Thursday, January 16, 2014

"Hungering for America"

The first paragraph of Hungering for America by Hasia Diner presents her basic premise and what she set out to do:
"People," novelist Isaac Bashevis Singer wrote, "do not love alike." "Neither do they starve alike," he observed in his commentary on Hunger, ... by... Knut Hamsun. ... The comment suggests a relationship between food, scarcity, and the social history of immigration. How people experienced hunger in one place and then recalled its pangs in another had everything to do with who they were, where they came from, and where they went." (Hungering for America, p. 1)
Last night, my culinary book club, sponsored by Motte and Bailey Bookshop, had a far-ranging discussion of this book, which covers three immigrant groups who came to America in the 19th and early 20th centuries: Italians, Irish, and Jews. We were all interested in how the book showed that Italian immigrants created a cuisine by combining elements of regional cooking from Italy, and used this food to forge an identity; showed how Jews extended the food rituals and great importance of food in their lives when they came to America; but that the author strongly showed that the Irish came without any strong feelings about food and identity and did not create foods that gave them a sense of identity at all until they had been in the US for nearly100 years.

The chapters that describe each group's pre-immigration situation -- in each case a situation of great food insecurity -- were extremely interesting, we all found. The fact that the Irish starved due to potato blight while their colonial masters were growing and exporting many kinds of food is well known. In earlier days, the author shows, Irish lower classes had had access to at least some of these foods, but in the 18th century were reduced to a diet almost exclusively made up of potatoes. The hostility and almost total separation between the British upper classes, even those who seemed to have become "Irish," and the poor people meant that there was no transfer of  foodways or use of foodways to form an Irish identity; this carried over when the Irish fled the "Great Hunger."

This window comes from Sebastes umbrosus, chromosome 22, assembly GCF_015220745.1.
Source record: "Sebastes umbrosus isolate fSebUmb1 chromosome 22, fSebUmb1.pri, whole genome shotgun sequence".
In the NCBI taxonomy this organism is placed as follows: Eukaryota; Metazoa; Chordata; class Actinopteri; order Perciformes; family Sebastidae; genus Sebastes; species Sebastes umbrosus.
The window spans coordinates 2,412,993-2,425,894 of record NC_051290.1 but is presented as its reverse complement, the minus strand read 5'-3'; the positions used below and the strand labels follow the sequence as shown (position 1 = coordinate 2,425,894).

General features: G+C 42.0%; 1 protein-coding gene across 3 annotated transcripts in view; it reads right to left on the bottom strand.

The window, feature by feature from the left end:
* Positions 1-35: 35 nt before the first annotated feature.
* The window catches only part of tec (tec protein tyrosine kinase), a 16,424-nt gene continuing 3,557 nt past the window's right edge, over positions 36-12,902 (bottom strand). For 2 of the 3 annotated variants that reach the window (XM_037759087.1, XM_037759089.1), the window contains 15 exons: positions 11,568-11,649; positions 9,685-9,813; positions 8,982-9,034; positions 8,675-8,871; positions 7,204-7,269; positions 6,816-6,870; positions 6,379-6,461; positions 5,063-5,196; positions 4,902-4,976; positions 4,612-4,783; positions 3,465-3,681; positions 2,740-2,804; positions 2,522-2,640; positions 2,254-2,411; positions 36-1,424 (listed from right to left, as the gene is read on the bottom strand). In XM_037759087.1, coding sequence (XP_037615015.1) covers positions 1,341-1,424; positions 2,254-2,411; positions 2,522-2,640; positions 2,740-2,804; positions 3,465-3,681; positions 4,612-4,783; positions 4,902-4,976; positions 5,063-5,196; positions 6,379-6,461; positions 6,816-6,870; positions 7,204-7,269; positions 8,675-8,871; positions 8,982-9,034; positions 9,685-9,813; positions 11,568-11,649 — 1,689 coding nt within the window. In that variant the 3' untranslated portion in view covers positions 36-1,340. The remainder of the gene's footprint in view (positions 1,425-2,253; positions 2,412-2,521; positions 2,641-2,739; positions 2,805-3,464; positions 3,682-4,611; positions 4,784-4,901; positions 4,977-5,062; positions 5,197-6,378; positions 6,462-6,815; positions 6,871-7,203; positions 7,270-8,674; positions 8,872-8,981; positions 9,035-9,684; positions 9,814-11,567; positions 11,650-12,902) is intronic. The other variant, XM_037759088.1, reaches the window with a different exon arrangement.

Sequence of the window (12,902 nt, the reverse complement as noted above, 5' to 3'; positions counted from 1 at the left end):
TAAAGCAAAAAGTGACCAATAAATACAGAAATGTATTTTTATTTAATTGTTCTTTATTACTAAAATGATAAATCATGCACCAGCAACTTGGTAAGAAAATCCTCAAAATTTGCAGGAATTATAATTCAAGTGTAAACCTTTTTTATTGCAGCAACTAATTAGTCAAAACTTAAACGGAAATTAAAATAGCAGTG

As we discussed the book, we talked about a number of different experiences and observations we have made about immigrant foods in our experiences. We wondered about other ethnic groups, such as Germans, Lithuanians, Swedes, and others -- the very special characteristics of the three groups -- that all experienced. I was recalling my exposure, through Arny and Tracy's Irish sabbatical years, to Irish people now, even during a time of great (though temporary) prosperity. They continue to harbor deep hostility towards those who mistreated them, and remember how their forbears starved. We each remembered a variety of experiences in the places we came from: Southeastern Kansas, the Boston area, near Buffalo, New York, and St. Louis.

Previous posts I have written about Hasia Diner's book:

At one point we talked about the differences that the book noted between Irish saloons, where men went to drink together; German saloons where food was served and families gathered; and Italian restaurants where wine was part of the dining experience. Irish drinking was a recognized problem; Jewish drinking wasn't even mentioned. So I had the opportunity to tell the old joke:
     Q. Why don't Jews drink?
     A. Because it dulls the pain. 


Jeanie said...

It sounds like a very interesting evening and a not-easy but fascinating book -- I suspect made all the more so by you foodie-readers!

~~louise~~ said...

I don't mind saying that the thought of being a fly on the wall for your culinary book club meeting is quite tempting. I have rather steep opinions about the relationship between "food, scarcity, and the social history of immigration." Very interesting post, Mae. Thanks for sharing...